“Best before”-labels have been around for ages but do they really tell you how fresh your food is? Solveiga Pakstaite, a 23-year-old industrial designer, didn’t think so. She developed a bioactive label that features tactile information – bumps – that tell shoppers whether their food has perished. She used gelatin that is smooth in the beginning but develops bumps when the food is no longer safe to eat. The label can be used for meat, dairy, fish or fruit products. The invention won her the UK round of the prestigious James Dyson award. The benefits: Pakstaite will receive funding to help her develop her prototype and test it in lab conditions. We spoke with her about her invention and her plans for the future.
What sparked the idea to develop the bump mark label?
I initially wanted to create a solution that would enable visually impaired individuals to access expiry information about their food, but this also led me to realize that the system that we use currently isn’t working for sighted people either, simply by looking at the fact of how much food we waste. This is why I became obsessed with the idea of having a texture change when the food actually goes off.
Why is it important?
Having a solution such as this one is important because expiry information has stayed the same since the 1970s when it was first introduced. It seems a little crazy to me that as the rest of the information around us gets smarter and smarter, information about the quality of the food that we are putting into our bodies is static and does not respond to environmental conditions. People will always put their wellbeing first, so it is not surprising that we would rather waste food than risk illness. Something has to give.
How did you come up with the idea to use gelatin? Did you experiment with other materials?
I was searching for a food material that changes its properties significantly when it expires, so when I discovered that gelatin releases its bonds and turns back into a liquid when it goes bad, it was perfect. I was very fortunate to be able to use the expertise of a chemistry expert to find this material very early on in my design process.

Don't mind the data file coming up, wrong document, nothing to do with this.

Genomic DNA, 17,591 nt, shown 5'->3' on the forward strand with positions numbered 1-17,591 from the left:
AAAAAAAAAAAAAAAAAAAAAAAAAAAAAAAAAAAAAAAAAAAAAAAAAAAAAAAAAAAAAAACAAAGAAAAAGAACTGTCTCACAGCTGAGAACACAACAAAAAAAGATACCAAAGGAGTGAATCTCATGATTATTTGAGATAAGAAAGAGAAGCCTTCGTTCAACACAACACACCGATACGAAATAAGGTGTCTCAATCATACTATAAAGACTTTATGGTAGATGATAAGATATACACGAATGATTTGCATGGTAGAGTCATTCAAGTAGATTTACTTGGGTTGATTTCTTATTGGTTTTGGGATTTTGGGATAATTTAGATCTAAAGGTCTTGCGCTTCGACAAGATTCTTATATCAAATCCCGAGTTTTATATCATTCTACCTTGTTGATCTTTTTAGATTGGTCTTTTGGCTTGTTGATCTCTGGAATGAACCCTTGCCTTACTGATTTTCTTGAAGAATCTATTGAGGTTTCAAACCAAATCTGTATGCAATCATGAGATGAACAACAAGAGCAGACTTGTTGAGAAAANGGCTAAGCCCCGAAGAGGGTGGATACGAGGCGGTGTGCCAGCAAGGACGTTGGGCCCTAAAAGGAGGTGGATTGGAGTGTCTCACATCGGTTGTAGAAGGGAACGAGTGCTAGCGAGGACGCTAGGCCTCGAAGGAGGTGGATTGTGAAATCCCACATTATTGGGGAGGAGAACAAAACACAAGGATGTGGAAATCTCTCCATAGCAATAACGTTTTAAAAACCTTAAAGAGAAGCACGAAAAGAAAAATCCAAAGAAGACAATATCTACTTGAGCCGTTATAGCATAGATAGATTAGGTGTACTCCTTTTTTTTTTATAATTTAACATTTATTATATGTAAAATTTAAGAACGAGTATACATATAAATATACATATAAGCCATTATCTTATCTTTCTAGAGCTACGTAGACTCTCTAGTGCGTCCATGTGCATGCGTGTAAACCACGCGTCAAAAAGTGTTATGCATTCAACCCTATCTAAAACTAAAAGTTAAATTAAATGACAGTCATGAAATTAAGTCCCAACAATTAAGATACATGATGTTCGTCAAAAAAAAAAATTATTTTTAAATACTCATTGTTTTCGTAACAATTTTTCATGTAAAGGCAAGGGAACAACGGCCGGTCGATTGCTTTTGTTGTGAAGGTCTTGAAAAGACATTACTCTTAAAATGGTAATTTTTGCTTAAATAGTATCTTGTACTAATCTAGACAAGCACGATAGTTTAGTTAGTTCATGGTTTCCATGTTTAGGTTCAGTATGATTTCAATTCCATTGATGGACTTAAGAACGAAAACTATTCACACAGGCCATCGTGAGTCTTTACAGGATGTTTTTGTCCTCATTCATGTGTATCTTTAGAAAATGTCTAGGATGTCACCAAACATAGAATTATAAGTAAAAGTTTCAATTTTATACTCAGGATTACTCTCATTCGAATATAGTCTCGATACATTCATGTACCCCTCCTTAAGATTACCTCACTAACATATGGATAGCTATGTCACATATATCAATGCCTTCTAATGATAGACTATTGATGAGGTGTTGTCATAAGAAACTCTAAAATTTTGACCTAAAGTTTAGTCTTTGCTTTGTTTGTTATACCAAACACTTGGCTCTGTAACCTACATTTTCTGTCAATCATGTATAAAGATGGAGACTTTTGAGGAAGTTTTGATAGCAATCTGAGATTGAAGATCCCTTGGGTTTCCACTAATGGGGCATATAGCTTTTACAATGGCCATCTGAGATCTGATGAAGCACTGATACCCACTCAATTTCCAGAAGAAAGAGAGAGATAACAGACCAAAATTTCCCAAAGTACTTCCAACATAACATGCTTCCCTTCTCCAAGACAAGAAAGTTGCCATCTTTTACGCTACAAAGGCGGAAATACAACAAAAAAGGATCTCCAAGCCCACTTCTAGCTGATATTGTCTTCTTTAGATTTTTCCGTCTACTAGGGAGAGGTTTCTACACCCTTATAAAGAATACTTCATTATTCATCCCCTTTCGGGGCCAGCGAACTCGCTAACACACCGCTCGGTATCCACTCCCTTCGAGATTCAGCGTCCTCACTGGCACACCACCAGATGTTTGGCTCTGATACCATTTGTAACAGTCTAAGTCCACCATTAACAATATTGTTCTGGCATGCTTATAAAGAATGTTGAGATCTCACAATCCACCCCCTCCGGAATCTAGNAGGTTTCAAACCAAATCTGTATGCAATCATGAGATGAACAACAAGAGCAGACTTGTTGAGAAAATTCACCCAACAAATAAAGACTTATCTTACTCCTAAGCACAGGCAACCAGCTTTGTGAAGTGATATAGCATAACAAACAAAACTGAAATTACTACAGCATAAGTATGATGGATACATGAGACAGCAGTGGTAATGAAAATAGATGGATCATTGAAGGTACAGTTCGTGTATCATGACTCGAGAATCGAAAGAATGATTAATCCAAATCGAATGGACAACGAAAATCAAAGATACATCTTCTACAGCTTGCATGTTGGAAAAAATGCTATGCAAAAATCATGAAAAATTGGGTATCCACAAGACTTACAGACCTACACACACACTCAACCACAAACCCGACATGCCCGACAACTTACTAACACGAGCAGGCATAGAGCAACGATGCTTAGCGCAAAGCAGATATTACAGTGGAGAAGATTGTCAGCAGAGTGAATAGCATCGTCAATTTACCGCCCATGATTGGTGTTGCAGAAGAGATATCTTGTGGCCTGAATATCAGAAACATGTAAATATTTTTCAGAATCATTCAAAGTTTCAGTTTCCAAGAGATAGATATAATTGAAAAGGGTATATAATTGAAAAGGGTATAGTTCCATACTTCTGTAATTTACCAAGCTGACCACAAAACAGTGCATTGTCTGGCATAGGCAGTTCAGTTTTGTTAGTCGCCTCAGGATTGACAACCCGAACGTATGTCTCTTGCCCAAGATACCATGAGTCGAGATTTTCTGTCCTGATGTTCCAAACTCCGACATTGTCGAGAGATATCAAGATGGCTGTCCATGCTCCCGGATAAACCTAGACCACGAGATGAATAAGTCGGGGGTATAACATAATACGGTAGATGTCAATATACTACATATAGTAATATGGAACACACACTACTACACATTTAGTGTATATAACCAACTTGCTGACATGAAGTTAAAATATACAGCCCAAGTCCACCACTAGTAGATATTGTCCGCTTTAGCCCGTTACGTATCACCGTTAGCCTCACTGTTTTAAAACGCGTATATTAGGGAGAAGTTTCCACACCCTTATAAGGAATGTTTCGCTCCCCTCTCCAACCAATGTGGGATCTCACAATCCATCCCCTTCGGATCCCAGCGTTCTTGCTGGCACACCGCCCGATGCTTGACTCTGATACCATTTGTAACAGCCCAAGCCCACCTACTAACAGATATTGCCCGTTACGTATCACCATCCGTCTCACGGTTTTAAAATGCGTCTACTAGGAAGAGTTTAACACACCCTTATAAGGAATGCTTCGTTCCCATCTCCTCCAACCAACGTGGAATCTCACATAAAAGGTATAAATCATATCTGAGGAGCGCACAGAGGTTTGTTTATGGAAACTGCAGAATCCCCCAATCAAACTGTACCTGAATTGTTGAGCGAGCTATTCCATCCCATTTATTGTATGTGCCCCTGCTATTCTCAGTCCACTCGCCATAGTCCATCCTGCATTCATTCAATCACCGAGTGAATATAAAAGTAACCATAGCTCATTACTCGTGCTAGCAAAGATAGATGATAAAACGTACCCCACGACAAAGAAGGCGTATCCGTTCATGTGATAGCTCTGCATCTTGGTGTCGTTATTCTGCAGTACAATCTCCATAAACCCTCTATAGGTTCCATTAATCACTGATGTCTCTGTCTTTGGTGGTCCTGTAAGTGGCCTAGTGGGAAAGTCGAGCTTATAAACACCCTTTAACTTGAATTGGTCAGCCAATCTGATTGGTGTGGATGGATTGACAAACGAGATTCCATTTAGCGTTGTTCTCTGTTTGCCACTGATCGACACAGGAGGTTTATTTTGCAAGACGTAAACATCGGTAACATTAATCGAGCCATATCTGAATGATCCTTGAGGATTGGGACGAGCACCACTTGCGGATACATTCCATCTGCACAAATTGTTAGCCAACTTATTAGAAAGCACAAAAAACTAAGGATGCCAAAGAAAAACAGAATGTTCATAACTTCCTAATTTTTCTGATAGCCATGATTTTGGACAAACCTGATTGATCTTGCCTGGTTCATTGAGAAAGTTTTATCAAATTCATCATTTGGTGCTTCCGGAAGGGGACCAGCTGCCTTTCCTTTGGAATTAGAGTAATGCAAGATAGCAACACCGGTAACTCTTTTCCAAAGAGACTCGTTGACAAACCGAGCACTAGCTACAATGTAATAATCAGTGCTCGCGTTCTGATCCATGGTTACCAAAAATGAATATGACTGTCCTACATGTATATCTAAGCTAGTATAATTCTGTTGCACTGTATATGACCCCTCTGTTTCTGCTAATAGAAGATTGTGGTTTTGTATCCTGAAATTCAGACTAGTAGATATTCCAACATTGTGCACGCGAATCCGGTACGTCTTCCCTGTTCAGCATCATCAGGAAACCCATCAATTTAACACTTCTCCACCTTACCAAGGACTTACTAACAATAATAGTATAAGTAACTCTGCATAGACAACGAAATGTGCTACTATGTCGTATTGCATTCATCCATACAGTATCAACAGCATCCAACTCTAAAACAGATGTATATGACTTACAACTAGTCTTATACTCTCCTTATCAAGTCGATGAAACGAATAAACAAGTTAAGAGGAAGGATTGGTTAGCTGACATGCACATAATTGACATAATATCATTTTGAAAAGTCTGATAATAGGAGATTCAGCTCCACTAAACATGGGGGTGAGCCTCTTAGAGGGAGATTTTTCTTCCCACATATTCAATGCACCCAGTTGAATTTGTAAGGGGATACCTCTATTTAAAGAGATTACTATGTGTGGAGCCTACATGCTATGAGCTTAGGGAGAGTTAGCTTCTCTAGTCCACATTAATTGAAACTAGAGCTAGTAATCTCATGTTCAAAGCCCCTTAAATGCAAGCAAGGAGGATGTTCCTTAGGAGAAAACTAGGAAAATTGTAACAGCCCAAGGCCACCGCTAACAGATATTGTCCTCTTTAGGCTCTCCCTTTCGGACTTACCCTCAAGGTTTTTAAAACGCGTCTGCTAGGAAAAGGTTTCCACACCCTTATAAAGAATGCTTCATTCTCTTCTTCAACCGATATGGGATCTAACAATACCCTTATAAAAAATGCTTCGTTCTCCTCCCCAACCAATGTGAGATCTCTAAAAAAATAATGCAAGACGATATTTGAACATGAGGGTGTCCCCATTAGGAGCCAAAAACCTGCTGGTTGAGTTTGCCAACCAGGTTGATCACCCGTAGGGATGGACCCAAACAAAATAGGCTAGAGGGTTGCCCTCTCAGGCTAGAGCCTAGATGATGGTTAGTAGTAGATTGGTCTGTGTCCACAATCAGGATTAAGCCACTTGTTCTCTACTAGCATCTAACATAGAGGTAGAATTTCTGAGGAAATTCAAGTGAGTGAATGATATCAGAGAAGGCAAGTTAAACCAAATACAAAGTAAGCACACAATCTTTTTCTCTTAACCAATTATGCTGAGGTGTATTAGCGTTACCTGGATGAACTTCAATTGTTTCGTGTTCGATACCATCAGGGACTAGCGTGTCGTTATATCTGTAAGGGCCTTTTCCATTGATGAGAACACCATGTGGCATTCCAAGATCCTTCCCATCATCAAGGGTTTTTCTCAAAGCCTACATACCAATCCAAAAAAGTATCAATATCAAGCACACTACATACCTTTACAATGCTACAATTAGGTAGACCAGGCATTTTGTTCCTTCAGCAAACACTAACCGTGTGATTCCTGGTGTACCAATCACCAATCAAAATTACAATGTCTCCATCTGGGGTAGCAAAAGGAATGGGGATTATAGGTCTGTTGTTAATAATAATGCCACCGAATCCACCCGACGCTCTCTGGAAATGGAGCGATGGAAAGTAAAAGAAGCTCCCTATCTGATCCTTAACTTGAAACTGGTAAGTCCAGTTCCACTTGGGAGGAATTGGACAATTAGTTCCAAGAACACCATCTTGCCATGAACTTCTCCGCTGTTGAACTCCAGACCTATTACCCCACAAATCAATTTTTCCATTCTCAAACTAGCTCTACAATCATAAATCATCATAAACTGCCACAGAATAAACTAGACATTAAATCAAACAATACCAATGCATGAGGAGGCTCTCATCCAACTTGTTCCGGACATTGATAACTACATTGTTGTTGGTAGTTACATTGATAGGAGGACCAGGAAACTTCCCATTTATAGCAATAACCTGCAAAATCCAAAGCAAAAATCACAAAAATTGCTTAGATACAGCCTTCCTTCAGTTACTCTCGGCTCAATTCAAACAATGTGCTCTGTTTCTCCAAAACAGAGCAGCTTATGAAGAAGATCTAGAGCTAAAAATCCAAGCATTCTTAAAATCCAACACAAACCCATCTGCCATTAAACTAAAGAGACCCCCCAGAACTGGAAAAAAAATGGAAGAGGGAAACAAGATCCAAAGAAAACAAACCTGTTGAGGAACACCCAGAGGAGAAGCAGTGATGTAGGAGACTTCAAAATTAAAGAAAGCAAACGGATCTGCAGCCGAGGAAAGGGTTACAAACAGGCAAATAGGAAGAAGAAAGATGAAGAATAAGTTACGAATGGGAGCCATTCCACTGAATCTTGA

What kind of printer did you use for the label?
I did explore using gelatin ink in an exotic materials printer for manufacturing the labels, but as the technology stands, it is too slow and expensive to be viable. This is why the gelatin is traditionally set, layered over a vacuum-formed plastic sheet, and all sealed in a plastic film using heat.
Have you contacted label manufacturers with your ideas – or have they contacted you? What was their reaction?
I have had an overwhelming response from various types of companies contacting me about this concept, and some of them have been label makers. I am going to be running a retail trial of the label with a large UK retailer in the near future so that will provide great feedback about what needs to be done to commercialize the invention.
What kind of uses (other than in food packaging) do you foresee for your invention?
Because Bump Mark is a natural biological timer, effectively, it can be applied to anything perishable so there are lots of applications outside the food sector that would be suitable. Examples include animal feed, organ transportation, and maybe even fresh natural beauty products.
You have been awarded the James Dyson award. What does it mean to you?
Winning the award is such an honor! I never expected it because it was always such an experimental project. I think that university is a great place to push boundaries and I saw my Major Project as an opportunity to pursue something really crazy and not have to deal with the financial consequences of it going totally wrong. I had nothing to lose, and I would encourage other students to really use their time in education to stretch their imaginations, and not to just see it as ‘box-ticking’.
What are your projects and goals for the future?
My main priority at the moment is to find the right commercial partner for Bump Mark and it’s keeping me very busy but in the future I would love to work with a company that is passionate about user-centered design and ethnography because I feel that unless you know everything about the person you are designing for, how on earth can you make something useful for them?
Thank you very much for the interview.